This site uses cookies to deliver our services, improve performance, for analytics, and (if not signed in) for advertising. By using LibraryThing you acknowledge that you have read and understand our Terms of Service and Privacy Policy. Your use of the site and services is subject to these policies and terms.
Hide this

Results from Google Books

Click on a thumbnail to go to Google Books.

The Grapes of Wrath | The Harvest Gypsies |…

The Grapes of Wrath | The Harvest Gypsies | The Log from the Sea of Cortez…

by John Steinbeck

Other authors: Robert DeMott (Editor), Elaine A. Steinbeck (Editor)

MembersReviewsPopularityAverage ratingMentions
544527,882 (4.42)1



Sign up for LibraryThing to find out whether you'll like this book.

No current Talk conversations about this book.

» See also 1 mention

Showing 5 of 5
"The long valley", "The wrapes of wrath", "The log from the sea of Cortez", "The harvest sypsies"
  IICANA | May 11, 2016 |
  AmCorNoviPazar | Aug 28, 2014 |
July 09: The Long Valley, 4 of 5
The most of Valley's collection is solid, standard Steinbeck fare. The eleventh of thirteen stories, "Saint Katy", however, is terribly out of place in both style and content, a poorly executed experiment in fable having nothing whatever to do with the rest of the collection's shared elements of time, manner and place. It's really quite puzzling and bizarre why after ten stories we suddenly leave early 20th-century Salinas Valley in order to witness Steinbeck completely out of his element with a sloppily-written tale of a talking pig's elevation to sainthood by 13th-century monks, only to be thrust back almost with a vengence into the bright, shining star of the collection, the flawless, beautifully constructed, exemplary "The Red Pony", which I'm inclined to tuck just behind East of Eden as my favourite Steinbeck work. ( )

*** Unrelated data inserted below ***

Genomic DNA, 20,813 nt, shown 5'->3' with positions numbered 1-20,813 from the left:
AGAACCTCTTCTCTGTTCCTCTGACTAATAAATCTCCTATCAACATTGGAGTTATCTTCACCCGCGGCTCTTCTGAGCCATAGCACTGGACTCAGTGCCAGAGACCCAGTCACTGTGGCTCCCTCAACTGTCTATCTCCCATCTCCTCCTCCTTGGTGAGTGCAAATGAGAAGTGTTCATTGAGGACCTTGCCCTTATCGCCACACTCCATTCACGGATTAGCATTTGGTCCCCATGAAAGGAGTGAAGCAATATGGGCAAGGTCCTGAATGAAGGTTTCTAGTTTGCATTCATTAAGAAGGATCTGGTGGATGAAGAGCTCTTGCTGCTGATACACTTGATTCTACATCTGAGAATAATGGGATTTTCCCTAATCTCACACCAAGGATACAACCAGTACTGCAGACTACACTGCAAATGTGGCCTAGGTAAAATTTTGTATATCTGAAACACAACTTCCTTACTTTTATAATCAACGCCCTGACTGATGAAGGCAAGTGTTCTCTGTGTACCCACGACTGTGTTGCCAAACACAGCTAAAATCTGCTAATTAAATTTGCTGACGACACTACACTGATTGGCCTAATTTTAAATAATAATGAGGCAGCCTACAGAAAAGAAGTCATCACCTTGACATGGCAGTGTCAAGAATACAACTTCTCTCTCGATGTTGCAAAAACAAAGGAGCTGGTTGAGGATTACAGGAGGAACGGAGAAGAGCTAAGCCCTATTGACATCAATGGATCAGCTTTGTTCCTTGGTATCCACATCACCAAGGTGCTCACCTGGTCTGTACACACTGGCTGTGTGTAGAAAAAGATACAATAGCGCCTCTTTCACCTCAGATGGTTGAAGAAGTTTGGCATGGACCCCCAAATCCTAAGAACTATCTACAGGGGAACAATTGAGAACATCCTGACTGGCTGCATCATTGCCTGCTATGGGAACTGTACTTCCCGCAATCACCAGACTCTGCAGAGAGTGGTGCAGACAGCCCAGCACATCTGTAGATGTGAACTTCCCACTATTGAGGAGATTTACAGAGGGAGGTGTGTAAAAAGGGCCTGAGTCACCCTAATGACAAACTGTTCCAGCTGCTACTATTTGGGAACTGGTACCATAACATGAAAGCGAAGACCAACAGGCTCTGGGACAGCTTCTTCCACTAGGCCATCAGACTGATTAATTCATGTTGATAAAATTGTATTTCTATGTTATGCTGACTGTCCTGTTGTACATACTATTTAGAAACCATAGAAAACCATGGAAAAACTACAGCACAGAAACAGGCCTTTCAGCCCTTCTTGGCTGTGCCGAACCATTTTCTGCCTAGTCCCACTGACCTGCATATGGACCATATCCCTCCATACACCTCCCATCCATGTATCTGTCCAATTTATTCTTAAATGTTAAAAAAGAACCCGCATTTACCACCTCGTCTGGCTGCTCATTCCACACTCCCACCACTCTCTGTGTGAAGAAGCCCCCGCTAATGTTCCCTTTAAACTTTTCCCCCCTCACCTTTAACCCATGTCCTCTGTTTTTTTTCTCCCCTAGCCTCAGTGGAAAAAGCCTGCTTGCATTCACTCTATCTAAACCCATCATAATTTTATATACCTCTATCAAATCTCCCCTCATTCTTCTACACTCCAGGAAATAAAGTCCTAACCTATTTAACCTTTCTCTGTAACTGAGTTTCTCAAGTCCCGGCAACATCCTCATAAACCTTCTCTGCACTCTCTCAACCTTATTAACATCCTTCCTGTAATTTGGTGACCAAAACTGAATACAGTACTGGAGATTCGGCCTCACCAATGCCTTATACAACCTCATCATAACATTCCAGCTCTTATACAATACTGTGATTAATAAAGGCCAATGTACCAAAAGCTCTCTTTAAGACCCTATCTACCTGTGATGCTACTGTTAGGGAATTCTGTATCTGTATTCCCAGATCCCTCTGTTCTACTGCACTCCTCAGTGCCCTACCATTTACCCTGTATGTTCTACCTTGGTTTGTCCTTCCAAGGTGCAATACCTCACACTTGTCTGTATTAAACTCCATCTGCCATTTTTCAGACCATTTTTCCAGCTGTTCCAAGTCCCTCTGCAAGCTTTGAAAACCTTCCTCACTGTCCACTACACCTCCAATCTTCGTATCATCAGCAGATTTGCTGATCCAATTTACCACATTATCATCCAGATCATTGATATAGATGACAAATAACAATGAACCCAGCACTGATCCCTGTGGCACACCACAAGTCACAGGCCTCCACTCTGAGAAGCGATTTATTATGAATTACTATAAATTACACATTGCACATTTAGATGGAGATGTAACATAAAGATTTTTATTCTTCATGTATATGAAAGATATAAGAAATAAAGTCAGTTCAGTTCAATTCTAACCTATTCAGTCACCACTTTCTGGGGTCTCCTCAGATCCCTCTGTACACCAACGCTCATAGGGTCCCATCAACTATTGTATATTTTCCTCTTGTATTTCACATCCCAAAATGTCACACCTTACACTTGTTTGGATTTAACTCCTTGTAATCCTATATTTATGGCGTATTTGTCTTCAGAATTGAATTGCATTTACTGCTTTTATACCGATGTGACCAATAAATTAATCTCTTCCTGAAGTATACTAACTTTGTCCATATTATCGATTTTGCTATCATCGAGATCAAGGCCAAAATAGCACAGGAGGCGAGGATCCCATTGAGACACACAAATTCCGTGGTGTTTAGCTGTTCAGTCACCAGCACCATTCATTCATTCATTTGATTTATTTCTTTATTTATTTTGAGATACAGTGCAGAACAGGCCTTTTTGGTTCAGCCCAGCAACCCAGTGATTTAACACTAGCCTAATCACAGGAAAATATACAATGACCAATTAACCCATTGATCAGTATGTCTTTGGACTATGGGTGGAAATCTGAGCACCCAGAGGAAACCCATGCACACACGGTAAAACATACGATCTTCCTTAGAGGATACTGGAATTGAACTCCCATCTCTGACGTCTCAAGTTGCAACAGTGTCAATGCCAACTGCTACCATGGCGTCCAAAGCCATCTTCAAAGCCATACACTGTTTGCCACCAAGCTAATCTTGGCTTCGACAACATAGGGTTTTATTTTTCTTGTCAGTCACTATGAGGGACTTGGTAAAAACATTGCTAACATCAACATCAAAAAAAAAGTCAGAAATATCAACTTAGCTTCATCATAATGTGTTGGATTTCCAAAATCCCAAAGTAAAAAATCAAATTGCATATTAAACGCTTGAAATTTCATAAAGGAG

gunsofbrixton | Mar 30, 2013 |
Grapes of Wrath (2007)

Tom Joad, fresh from a four year bit in prison for manslaughter, accompanies his family to the rumored promised land of California during the dust bowl years. Thousands of families arrive in search of work and they are shuttered into migrant camps. Tensions rise as jobs and food grow scarcer. During an argument over whether to organize into a union, one of Tom’s friends is killed by a policeman and Tom kills the policeman.

Steinbeck was born and raised in the agricultural community of Salinas, CA. As the depression raged, Steinbeck decided to write a novel from the perspective of the poor migrants who were suffering the worst effects. He journeyed with an Oklahoma family to California and used the experience to write [Grapes of Wrath].

[Grapes of Wrath] is the plainest of Steinbeck’s social commentaries and it has suffered over the years for its clear intent. Perhaps, because of the way he researched the novel, Steinbeck was too invested in making his point, as the characters and story are stretched a little thin over the social commentary.

Bottom Line: Steinbeck won a Pulizter Prize for the novel but it’s not his best work – too much social commentary and not enough of full-bodied characters and story.

4 bones!!!!! ( )
  blackdogbooks | Feb 22, 2013 |
The Grapes of Wrath is one of my absolute favorite books of all time and inspired me to write my junior year term paper on Steinbeck in high school. Steinbeck's creative use of ordinary objects and circumstances to tell such a dramatic story is one aspect that really sets this story apart. ( )